While I agree that you should not make rash judgments, I don’t think this is what Christ means when he says “judge not”.  You can be judgmental when you make statements that are true and well thought out.

What Judgmentalism Is

True judgmentalism that is biblically condemned has to do with a lack of charity.  It has to do with intentions that are not aimed at redemptive ends.  The person who says “It is morally wrong for you to sleep with that person until you are married” may be telling you this out of love.  Perhaps they understand this because they were sexually active prior to marriage and it was destructive to their relationship.  However, this moral claim is not judgmental because it is a means of bringing about a good in the other person.

However, a person may say “It is morally wrong for you to sleep with that person until you are married” AND be judgmental in saying it.  This occurs when the moral affirmation is said out of arrogance or spite or with other nefarious intentions.  

So it is not the statement itself that is judgmental, but the intention that drives the statement.  

Are you making the statement to bring about some good, or are you saying it to make yourself look good and to make the other person look bad?  In other words, are you using your statement as a tool of destruction or as a tool for good?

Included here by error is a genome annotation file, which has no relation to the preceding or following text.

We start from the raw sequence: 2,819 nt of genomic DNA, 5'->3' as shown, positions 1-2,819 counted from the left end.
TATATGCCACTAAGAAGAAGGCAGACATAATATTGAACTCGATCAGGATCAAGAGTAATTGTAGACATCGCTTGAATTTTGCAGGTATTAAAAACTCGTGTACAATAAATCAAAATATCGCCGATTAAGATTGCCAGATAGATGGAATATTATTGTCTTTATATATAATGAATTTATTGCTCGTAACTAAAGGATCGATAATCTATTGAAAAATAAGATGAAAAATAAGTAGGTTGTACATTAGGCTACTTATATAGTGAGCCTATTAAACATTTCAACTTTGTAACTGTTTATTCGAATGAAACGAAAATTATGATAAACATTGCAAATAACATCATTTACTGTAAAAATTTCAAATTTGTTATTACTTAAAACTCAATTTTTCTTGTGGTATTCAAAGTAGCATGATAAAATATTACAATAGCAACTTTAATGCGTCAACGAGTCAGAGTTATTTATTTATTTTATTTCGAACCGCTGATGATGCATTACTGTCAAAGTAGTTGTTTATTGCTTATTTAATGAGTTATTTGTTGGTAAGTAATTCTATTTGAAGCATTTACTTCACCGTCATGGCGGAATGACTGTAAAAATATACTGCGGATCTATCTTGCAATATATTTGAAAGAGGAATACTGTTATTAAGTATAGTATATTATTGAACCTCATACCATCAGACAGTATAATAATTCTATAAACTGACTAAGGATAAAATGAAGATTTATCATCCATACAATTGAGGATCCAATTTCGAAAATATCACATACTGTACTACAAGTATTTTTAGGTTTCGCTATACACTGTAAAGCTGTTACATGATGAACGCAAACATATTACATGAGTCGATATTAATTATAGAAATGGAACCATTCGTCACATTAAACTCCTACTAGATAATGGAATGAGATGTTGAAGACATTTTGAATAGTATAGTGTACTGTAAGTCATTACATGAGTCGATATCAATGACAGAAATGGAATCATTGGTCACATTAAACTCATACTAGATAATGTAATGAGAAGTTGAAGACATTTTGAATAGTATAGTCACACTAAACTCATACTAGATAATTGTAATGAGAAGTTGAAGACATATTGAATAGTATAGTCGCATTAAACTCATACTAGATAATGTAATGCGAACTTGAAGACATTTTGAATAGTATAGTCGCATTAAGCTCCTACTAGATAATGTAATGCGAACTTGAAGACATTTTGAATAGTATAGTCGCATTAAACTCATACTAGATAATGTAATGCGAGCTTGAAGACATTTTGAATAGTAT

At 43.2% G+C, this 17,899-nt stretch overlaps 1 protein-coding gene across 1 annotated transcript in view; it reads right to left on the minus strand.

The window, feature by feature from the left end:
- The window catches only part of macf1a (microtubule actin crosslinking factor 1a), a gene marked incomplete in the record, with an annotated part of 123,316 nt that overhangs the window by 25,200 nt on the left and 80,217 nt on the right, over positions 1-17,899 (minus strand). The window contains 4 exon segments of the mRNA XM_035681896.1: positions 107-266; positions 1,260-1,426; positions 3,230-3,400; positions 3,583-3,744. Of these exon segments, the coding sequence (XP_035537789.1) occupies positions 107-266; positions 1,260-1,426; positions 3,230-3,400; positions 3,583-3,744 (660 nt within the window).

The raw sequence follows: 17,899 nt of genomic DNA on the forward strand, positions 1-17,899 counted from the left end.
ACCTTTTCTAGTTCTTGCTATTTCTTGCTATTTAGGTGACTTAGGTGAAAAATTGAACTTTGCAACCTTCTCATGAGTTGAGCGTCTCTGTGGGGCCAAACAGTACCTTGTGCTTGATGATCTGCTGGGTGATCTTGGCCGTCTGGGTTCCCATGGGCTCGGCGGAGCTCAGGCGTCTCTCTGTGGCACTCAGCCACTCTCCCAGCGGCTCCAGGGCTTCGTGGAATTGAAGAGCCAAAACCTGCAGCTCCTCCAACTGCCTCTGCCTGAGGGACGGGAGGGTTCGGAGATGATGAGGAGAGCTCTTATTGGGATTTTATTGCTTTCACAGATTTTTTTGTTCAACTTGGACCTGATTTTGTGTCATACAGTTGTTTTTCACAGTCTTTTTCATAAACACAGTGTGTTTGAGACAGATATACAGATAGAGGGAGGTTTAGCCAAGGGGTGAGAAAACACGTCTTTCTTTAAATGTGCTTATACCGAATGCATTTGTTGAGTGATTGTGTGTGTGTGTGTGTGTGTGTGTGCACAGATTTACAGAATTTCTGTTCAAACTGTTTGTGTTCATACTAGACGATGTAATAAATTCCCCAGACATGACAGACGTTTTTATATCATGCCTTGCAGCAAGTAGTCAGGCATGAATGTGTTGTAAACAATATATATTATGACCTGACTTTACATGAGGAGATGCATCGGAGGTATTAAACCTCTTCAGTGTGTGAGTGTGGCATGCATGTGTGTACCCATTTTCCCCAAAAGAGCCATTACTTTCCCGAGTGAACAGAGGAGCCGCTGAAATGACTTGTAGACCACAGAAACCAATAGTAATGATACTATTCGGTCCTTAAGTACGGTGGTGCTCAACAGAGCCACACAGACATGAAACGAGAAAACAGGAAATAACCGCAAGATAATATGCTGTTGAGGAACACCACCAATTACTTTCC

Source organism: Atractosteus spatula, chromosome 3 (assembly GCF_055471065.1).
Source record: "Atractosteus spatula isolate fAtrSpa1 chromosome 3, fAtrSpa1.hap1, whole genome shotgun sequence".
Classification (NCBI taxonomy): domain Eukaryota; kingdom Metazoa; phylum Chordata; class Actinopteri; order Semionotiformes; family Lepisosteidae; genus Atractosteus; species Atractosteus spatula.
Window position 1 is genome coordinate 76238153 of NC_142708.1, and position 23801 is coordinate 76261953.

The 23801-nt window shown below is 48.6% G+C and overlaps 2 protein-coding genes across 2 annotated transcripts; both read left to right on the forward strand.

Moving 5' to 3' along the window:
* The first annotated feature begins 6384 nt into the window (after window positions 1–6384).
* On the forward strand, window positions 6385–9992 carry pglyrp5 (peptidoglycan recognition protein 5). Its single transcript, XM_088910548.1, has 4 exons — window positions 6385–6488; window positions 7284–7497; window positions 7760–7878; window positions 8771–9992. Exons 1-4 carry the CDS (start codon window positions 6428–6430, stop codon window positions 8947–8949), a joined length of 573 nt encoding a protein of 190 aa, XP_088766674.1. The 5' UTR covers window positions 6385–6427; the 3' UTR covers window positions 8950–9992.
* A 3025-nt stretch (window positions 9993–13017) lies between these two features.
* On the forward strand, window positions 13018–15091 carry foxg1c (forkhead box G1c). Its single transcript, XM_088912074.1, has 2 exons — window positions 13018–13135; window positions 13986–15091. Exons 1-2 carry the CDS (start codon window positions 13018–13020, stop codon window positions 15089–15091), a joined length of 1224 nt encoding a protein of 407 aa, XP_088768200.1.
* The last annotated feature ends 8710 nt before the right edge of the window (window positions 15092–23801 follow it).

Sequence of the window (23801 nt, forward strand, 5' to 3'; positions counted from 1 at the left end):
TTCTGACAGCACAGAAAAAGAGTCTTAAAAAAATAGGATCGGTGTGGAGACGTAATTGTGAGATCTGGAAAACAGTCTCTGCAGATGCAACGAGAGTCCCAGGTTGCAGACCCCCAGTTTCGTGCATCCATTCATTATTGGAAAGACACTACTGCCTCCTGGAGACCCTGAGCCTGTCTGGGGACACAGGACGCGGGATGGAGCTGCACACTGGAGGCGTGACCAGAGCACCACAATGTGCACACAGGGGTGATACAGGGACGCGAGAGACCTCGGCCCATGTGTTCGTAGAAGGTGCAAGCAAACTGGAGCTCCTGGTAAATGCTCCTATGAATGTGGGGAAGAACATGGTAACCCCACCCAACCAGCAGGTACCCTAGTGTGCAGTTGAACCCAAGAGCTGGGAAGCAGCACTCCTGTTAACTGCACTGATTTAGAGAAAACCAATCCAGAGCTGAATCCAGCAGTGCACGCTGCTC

In conclusion, being judgmental is not properly located in any statement that you make.  It is found in the way you use your statements.  Are you trying to help or hurt the other person?  Are your statements tools for justifying your own selfishness, arrogance, etc. or are your statements tools you use to edify others?

If you truly love others as you love yourself, then you will not be judgmental.  Even your criticisms will be constructive because your aim is to build up others.

2 comments:

  1. Good words, my man. As for this one...

    I am not sure how these uses became fashionable.

    I can't help but wonder if a large piece of the relativistic and pseudo-tolerance agenda has to do with culture-/system-wide conflict avoidance amplified by an increasingly pluralistic society. When people express disagreement with someone coming from a different perspective, and communicate their belief that they are correct and the other incorrect, that can naturally produce conflict. Conflict is largely born out of difference (or people's way of handling it), and the more difference in the mix the more potential for conflict. In an increasingly pluralistic society, the larger or prevailing social system (meta-system, perhaps) might attempt to adapt (or self-regulate, as systems are said to do) by avoiding difference in order to avoid conflict. Families (much smaller social systems, of course, yet still operating through systems principles like we-try-to-preserve-homeostasis and whatever-happens-elsewhere-in-the-system-impacts-me-over-here-in-the-system) do this all the time.

    Unfortunately, the avoidance of difference, at least significant difference, often (usually?) does families/systems more ill than good. Those differences operate more clandestinely, the tension builds under the surface, then something triggers it, bringing it to the surface in problematic (often volatile) ways. This is how a lot of marriages fall apart.

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  2. I judge that this post is correct.